The broad S&P 500 index fell 6.3 per cent in May, its largest percentage drop since September. The Dow’s 6.2 per cent drop and Nasdaq’s 7.2 per cent loss are their largest monthly declines in two years.
Spain was at the centre of the latest European developments as markets judged Madrid’s government would sooner or later have to ask for outside help for its banks. A report, later denied, of possible plans to assist Spain with its troubled banks helped Wall Street nearly erase losses of 1 per cent in the afternoon.
Market participants cited month-end rebalancing as also supporting stocks due to money managers buying more shares to make up for the declining value of equities during May.
However, the continuing worry over Europe and a batch of disappointing US economic figures weighed on the market. Jobless claims rose for the seventh week in eight, putting investors on edge before Friday’s US monthly payrolls report.
“Europe is the main issue, no question about it, but you have a supporting cast from the US data,” said Paul Zemsky, head of asset allocation at ING Investment Management in New York.
The Dow Jones industrial average dropped 26.41 points, or 0.21 per cent, to 12,393.45. The S&P 500 Index fell 2.99 points, or 0.23 per cent, to 1,310.33. The Nasdaq Composite lost 10.02 points, or 0.35 per cent, to 2,827.34.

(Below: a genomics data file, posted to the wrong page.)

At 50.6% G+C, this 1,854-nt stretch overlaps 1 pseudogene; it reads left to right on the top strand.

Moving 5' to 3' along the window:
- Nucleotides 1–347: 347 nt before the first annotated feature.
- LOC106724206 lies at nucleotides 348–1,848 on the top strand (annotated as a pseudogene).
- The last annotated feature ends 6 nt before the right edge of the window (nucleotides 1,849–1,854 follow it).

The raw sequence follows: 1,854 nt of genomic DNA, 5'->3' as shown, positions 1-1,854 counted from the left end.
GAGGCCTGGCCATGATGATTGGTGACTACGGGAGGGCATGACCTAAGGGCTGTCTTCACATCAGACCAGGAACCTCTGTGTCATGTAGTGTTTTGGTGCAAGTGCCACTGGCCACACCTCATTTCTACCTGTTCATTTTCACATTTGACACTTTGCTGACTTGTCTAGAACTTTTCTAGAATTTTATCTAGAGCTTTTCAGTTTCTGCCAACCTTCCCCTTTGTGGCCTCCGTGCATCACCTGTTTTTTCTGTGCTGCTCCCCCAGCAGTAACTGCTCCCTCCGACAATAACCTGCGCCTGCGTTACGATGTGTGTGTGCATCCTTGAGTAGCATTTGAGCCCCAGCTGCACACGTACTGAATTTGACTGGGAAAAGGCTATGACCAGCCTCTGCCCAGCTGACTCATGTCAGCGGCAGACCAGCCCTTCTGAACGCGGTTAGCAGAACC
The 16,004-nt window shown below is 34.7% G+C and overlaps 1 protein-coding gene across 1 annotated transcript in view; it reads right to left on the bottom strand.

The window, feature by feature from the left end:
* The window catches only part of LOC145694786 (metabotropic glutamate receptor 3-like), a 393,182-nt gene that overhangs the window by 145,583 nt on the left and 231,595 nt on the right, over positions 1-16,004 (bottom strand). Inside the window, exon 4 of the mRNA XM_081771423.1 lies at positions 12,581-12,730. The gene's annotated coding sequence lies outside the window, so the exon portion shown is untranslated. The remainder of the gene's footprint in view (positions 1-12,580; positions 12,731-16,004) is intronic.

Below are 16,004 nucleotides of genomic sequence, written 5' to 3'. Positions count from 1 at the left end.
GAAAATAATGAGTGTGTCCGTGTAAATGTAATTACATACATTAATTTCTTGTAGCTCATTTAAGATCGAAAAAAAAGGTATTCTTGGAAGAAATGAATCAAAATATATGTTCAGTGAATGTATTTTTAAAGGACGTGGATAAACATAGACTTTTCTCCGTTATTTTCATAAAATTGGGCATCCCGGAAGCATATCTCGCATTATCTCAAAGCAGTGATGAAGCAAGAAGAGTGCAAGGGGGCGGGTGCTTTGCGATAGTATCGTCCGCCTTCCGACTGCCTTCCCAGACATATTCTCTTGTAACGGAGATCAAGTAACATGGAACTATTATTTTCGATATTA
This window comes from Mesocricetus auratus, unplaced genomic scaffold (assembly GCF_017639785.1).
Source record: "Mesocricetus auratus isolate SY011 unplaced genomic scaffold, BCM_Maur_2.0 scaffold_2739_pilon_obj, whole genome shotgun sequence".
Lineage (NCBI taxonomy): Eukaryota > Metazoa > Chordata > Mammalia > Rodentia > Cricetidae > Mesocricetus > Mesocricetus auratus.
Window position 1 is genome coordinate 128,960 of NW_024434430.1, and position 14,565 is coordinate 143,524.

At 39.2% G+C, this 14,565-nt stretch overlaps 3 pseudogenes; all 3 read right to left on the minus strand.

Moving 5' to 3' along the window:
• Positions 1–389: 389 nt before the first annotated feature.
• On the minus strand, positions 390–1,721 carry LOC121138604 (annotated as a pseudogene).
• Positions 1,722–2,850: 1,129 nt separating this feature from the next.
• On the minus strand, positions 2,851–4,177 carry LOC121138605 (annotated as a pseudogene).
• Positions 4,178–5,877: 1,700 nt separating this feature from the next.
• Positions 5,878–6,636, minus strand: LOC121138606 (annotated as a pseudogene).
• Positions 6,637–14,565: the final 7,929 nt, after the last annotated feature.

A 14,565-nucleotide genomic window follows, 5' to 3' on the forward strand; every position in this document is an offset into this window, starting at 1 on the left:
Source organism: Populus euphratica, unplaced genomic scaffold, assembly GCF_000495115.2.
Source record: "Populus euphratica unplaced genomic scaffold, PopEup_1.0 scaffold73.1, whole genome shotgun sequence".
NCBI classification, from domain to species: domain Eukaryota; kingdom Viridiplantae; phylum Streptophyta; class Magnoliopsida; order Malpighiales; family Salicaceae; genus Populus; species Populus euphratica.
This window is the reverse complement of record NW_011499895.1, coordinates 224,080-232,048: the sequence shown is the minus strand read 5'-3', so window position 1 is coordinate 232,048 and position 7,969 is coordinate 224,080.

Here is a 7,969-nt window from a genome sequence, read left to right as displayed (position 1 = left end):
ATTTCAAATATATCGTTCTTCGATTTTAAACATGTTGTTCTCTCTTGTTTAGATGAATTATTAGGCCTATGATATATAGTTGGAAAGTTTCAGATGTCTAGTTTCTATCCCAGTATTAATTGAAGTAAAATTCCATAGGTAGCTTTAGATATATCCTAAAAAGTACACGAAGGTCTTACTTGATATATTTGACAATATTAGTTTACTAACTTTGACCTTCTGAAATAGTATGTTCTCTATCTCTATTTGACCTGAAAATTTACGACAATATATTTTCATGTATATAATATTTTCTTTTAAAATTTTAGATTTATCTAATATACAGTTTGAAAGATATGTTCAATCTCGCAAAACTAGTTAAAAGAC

Shares of US Steel dropped 5.1 per cent to $20.30 and Cliffs Natural Resources fell 6.1 per cent to $47.78 as energy and materials company shares led declines on the S&P 500.
Commodity prices fell with the euro at 23-month lows against the US dollar. The greenback weakened sharply versus the yen, a sign that investors were moving money into perceived safe havens.
Private payroll growth accelerated only slightly last month and claims for jobless benefits rose last week, suggesting the labor market recovery was stalling.
A disappointing number in today’s report would further dampen market sentiment, but it could also bring back talk of further stimulus by the US Federal Reserve.
Shares of TJX Cos rose 2.7 per cent to $42.46 after the low-price retailer was among those to report sales at stores open at least a year that beat Wall Street forecasts.
Ciena climbed 14.1 per cent to $13.55 after the network equipment company posted a surprise second-quarter adjusted profit.
Joy Global slumped 5.1 per cent to $55.86 after the mining equipment maker cut forecasts.
Facebook shares hit a fresh intraday low of $26.83 before bouncing back to close up 5 per cent at $29.60.